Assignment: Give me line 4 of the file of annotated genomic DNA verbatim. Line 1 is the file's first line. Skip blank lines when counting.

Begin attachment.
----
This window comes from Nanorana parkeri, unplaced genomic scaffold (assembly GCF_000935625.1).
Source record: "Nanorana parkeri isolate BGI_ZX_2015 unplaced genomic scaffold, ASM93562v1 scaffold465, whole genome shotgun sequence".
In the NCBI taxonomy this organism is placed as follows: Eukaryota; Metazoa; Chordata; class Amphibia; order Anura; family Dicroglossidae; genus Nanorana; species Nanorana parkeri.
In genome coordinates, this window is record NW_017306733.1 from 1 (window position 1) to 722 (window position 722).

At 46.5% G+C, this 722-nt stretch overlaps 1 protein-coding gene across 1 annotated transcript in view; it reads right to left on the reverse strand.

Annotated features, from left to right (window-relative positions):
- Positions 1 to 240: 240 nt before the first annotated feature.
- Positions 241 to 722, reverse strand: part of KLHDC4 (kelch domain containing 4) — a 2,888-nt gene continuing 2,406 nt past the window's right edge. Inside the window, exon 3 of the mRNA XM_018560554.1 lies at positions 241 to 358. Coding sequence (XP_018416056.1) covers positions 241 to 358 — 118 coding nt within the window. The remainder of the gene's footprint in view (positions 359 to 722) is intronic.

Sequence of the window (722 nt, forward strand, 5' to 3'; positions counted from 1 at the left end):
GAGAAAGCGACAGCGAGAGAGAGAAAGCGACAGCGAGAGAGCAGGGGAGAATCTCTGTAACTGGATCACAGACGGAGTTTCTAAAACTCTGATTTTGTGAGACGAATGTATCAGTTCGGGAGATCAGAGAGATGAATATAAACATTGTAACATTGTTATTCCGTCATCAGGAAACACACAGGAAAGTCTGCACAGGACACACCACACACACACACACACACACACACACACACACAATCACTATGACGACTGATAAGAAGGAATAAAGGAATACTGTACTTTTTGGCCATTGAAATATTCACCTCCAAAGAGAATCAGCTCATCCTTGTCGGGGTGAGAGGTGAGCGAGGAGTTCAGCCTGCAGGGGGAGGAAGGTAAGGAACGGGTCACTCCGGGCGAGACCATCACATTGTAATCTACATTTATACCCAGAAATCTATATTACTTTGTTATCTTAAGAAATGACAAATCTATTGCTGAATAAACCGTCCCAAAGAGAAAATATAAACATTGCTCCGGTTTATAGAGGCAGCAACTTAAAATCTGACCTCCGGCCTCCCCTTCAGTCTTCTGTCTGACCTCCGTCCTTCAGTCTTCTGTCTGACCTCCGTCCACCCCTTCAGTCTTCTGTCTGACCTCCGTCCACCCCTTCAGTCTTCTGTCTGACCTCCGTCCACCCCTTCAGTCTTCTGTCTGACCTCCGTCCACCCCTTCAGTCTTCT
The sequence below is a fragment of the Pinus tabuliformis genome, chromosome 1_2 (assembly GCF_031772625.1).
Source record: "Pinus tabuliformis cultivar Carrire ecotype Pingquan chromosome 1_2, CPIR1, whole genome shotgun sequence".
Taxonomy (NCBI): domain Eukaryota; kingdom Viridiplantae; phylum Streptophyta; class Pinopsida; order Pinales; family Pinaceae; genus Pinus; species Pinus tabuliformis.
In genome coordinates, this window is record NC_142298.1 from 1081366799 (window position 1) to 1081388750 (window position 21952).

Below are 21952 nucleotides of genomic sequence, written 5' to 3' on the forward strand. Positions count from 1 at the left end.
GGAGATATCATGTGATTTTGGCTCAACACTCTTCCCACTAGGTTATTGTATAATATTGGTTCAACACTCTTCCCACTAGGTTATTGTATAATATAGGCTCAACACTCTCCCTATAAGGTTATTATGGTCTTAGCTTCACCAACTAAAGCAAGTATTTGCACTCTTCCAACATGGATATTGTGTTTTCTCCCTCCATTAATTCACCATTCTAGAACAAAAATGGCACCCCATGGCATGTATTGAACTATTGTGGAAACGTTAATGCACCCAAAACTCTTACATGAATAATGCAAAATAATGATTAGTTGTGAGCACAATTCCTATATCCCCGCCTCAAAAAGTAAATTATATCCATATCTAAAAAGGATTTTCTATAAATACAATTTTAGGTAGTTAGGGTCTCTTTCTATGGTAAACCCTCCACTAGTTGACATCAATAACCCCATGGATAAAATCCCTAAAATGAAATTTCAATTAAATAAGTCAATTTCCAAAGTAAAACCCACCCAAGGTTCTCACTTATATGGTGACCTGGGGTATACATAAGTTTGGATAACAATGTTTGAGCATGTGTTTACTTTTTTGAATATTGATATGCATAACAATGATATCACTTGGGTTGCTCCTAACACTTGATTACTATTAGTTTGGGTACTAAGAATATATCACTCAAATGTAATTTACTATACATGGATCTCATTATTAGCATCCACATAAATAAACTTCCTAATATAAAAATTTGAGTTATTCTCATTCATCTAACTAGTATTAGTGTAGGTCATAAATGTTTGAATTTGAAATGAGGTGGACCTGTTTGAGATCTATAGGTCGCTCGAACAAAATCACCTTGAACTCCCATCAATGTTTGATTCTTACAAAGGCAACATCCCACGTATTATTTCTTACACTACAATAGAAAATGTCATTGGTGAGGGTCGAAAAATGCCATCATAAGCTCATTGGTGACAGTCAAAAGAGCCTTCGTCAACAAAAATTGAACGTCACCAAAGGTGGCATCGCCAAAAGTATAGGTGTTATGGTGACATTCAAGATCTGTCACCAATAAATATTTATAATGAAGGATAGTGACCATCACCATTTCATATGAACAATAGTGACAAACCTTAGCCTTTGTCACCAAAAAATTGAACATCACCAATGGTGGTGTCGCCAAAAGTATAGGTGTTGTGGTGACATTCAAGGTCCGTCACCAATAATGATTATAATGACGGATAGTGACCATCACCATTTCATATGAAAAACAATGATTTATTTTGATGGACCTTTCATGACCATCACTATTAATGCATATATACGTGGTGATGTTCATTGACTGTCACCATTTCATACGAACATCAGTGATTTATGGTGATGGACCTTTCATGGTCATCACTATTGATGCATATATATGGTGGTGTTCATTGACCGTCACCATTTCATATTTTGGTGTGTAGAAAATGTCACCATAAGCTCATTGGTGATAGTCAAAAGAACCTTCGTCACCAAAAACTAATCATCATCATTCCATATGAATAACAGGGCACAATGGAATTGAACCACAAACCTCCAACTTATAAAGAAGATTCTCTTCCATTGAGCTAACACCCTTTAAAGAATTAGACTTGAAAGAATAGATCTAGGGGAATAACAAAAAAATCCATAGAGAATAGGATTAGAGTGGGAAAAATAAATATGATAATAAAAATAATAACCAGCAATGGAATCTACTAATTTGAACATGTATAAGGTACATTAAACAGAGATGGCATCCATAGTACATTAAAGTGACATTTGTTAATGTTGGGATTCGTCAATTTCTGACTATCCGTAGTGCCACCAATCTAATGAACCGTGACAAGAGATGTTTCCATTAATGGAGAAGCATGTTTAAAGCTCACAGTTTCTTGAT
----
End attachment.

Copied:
In genome coordinates, this window is record NW_017306733.1 from 1 (window position 1) to 722 (window position 722).